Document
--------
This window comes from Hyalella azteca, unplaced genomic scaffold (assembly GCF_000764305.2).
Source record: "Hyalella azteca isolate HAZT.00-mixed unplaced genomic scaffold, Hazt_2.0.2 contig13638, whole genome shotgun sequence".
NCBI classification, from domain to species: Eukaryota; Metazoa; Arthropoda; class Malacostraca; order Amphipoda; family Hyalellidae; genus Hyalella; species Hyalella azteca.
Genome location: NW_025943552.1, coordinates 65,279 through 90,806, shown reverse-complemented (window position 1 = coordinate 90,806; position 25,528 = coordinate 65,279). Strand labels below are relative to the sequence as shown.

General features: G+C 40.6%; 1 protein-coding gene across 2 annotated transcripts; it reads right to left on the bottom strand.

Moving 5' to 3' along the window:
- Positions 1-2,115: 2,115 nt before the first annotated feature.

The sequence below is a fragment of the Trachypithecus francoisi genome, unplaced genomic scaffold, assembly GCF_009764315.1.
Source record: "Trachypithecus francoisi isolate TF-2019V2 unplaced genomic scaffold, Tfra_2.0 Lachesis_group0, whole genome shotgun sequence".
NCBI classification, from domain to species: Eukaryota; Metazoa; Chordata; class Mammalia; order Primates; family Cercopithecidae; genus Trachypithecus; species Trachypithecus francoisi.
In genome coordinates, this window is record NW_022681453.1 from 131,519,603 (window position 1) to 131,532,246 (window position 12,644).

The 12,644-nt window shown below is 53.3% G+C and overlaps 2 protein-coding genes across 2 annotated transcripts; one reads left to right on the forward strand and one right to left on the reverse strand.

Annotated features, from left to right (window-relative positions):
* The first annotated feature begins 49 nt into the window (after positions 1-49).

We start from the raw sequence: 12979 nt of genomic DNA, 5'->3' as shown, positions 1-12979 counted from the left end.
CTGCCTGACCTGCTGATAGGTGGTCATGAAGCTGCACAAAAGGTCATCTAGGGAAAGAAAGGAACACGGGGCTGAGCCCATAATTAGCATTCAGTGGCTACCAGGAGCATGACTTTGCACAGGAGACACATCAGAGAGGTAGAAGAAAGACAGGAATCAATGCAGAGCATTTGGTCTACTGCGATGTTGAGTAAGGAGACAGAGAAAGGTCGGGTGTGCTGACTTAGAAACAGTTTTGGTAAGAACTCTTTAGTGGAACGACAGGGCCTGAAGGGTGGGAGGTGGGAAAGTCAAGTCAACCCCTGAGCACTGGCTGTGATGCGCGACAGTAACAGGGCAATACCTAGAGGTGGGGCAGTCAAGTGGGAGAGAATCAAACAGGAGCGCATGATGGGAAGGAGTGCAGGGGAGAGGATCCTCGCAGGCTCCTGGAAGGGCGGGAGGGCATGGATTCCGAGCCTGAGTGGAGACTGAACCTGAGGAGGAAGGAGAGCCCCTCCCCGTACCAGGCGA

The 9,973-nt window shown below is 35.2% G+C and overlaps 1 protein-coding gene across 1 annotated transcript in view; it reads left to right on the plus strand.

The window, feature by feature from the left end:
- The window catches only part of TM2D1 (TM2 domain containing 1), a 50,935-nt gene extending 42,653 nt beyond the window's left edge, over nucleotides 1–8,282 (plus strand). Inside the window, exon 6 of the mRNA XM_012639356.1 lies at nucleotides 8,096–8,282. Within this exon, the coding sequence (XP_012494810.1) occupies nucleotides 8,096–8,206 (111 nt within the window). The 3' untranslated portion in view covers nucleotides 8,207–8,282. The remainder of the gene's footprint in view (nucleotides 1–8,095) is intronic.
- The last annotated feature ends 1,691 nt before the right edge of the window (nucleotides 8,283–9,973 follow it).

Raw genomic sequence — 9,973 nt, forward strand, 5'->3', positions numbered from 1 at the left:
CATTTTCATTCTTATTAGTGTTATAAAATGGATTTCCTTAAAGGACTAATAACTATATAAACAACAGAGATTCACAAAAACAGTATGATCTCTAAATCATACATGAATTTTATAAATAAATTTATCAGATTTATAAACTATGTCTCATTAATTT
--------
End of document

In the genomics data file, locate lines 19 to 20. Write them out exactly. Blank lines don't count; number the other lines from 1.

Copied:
- The window catches only part of TM2D1 (TM2 domain containing 1), a 50,935-nt gene extending 42,653 nt beyond the window's left edge, over nucleotides 1–8,282 (plus strand). Inside the window, exon 6 of the mRNA XM_012639356.1 lies at nucleotides 8,096–8,282. Within this exon, the coding sequence (XP_012494810.1) occupies nucleotides 8,096–8,206 (111 nt within the window). The 3' untranslated portion in view covers nucleotides 8,207–8,282. The remainder of the gene's footprint in view (nucleotides 1–8,095) is intronic.
- The last annotated feature ends 1,691 nt before the right edge of the window (nucleotides 8,283–9,973 follow it).